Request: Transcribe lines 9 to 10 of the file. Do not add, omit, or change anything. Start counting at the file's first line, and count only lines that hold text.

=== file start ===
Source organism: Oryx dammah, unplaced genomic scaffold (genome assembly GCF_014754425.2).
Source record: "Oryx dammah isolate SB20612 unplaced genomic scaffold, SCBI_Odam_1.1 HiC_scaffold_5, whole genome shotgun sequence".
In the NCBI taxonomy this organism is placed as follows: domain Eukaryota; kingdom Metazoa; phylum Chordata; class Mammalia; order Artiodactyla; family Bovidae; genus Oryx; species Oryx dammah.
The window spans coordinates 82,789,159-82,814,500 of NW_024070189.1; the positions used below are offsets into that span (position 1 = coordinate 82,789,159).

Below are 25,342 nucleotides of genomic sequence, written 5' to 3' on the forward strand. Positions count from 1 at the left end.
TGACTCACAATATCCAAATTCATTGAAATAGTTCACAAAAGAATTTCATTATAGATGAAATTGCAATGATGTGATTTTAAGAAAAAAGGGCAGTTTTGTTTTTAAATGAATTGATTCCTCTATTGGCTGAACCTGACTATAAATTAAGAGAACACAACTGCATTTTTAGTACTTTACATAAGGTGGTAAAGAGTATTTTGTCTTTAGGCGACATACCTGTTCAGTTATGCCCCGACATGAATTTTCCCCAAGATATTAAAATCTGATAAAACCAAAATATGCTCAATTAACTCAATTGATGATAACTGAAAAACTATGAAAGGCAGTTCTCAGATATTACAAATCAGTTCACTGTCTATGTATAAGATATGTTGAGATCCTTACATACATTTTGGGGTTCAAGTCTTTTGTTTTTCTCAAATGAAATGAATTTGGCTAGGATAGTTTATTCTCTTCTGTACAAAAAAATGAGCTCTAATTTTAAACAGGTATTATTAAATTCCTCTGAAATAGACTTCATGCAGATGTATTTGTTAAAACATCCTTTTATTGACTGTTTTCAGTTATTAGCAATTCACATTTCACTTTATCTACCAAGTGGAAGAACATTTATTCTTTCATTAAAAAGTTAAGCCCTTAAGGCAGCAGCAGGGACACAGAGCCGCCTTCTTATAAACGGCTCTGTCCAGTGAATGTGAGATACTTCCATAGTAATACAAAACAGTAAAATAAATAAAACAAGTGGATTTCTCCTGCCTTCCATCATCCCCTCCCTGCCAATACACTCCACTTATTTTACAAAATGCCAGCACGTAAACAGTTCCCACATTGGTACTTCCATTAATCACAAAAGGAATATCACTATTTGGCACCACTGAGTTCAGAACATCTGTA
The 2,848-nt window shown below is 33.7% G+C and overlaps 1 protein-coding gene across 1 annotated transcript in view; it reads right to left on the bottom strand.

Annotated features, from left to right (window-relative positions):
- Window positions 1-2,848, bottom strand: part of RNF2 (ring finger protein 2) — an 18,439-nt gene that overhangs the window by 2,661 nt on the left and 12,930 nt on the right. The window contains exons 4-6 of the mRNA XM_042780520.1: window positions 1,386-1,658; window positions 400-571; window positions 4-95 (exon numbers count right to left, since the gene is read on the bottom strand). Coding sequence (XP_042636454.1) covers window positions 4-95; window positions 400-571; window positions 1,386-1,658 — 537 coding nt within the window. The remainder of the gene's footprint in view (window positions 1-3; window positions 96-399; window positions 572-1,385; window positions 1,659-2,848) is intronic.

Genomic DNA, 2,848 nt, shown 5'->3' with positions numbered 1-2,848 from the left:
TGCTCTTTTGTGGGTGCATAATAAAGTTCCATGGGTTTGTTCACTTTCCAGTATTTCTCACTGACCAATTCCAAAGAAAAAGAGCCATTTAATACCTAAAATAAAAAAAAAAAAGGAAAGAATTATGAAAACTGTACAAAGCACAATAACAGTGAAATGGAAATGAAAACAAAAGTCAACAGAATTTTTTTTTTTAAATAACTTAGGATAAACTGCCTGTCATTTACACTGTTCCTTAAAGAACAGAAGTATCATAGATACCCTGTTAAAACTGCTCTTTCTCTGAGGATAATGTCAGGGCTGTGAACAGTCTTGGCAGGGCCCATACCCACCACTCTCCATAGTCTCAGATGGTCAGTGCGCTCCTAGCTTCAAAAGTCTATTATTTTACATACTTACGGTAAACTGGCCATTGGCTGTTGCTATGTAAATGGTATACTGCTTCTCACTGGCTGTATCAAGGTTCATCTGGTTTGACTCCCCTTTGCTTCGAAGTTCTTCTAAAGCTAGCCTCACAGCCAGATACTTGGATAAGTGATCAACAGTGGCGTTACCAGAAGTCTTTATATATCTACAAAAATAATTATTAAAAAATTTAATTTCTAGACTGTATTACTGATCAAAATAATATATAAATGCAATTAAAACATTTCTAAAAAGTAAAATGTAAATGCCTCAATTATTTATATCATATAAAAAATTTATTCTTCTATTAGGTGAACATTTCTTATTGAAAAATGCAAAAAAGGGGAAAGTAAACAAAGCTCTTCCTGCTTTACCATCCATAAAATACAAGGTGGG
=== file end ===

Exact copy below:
- Window positions 1-2,848, bottom strand: part of RNF2 (ring finger protein 2) — an 18,439-nt gene that overhangs the window by 2,661 nt on the left and 12,930 nt on the right. The window contains exons 4-6 of the mRNA XM_042780520.1: window positions 1,386-1,658; window positions 400-571; window positions 4-95 (exon numbers count right to left, since the gene is read on the bottom strand). Coding sequence (XP_042636454.1) covers window positions 4-95; window positions 400-571; window positions 1,386-1,658 — 537 coding nt within the window. The remainder of the gene's footprint in view (window positions 1-3; window positions 96-399; window positions 572-1,385; window positions 1,659-2,848) is intronic.

Genomic DNA, 2,848 nt, shown 5'->3' with positions numbered 1-2,848 from the left: